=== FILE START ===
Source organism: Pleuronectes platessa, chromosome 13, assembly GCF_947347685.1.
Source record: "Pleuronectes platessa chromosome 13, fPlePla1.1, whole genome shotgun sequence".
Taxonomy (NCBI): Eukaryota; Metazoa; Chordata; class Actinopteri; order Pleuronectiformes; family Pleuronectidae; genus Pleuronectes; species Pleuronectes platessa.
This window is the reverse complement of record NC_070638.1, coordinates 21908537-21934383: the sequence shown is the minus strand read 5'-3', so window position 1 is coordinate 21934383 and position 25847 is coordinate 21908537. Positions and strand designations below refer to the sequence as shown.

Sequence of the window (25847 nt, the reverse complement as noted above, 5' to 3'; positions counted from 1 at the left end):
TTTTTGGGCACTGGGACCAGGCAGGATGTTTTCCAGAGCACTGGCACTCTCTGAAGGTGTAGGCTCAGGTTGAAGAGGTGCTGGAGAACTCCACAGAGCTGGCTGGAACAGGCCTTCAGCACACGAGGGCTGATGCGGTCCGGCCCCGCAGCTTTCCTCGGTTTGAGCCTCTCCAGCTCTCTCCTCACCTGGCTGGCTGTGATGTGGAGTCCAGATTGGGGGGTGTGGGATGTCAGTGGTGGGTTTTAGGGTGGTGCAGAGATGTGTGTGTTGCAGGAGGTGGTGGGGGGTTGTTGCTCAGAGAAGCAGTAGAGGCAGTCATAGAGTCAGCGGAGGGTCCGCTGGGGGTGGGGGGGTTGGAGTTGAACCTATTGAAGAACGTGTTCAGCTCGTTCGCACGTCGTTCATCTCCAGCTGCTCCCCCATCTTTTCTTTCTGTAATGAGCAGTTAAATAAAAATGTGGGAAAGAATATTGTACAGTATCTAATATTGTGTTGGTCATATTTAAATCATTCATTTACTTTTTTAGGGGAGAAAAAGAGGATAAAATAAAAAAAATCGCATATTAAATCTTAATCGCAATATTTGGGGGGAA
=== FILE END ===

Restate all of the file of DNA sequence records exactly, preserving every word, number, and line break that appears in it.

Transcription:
Source organism: Pleuronectes platessa, chromosome 13, assembly GCF_947347685.1.
Source record: "Pleuronectes platessa chromosome 13, fPlePla1.1, whole genome shotgun sequence".
Taxonomy (NCBI): Eukaryota; Metazoa; Chordata; class Actinopteri; order Pleuronectiformes; family Pleuronectidae; genus Pleuronectes; species Pleuronectes platessa.
This window is the reverse complement of record NC_070638.1, coordinates 21908537-21934383: the sequence shown is the minus strand read 5'-3', so window position 1 is coordinate 21934383 and position 25847 is coordinate 21908537. Positions and strand designations below refer to the sequence as shown.

Sequence of the window (25847 nt, the reverse complement as noted above, 5' to 3'; positions counted from 1 at the left end):
TTTTTGGGCACTGGGACCAGGCAGGATGTTTTCCAGAGCACTGGCACTCTCTGAAGGTGTAGGCTCAGGTTGAAGAGGTGCTGGAGAACTCCACAGAGCTGGCTGGAACAGGCCTTCAGCACACGAGGGCTGATGCGGTCCGGCCCCGCAGCTTTCCTCGGTTTGAGCCTCTCCAGCTCTCTCCTCACCTGGCTGGCTGTGATGTGGAGTCCAGATTGGGGGGTGTGGGATGTCAGTGGTGGGTTTTAGGGTGGTGCAGAGATGTGTGTGTTGCAGGAGGTGGTGGGGGGTTGTTGCTCAGAGAAGCAGTAGAGGCAGTCATAGAGTCAGCGGAGGGTCCGCTGGGGGTGGGGGGGTTGGAGTTGAACCTATTGAAGAACGTGTTCAGCTCGTTCGCACGTCGTTCATCTCCAGCTGCTCCCCCATCTTTTCTTTCTGTAATGAGCAGTTAAATAAAAATGTGGGAAAGAATATTGTACAGTATCTAATATTGTGTTGGTCATATTTAAATCATTCATTTACTTTTTTAGGGGAGAAAAAGAGGATAAAATAAAAAAAATCGCATATTAAATCTTAATCGCAATATTTGGGGGGAA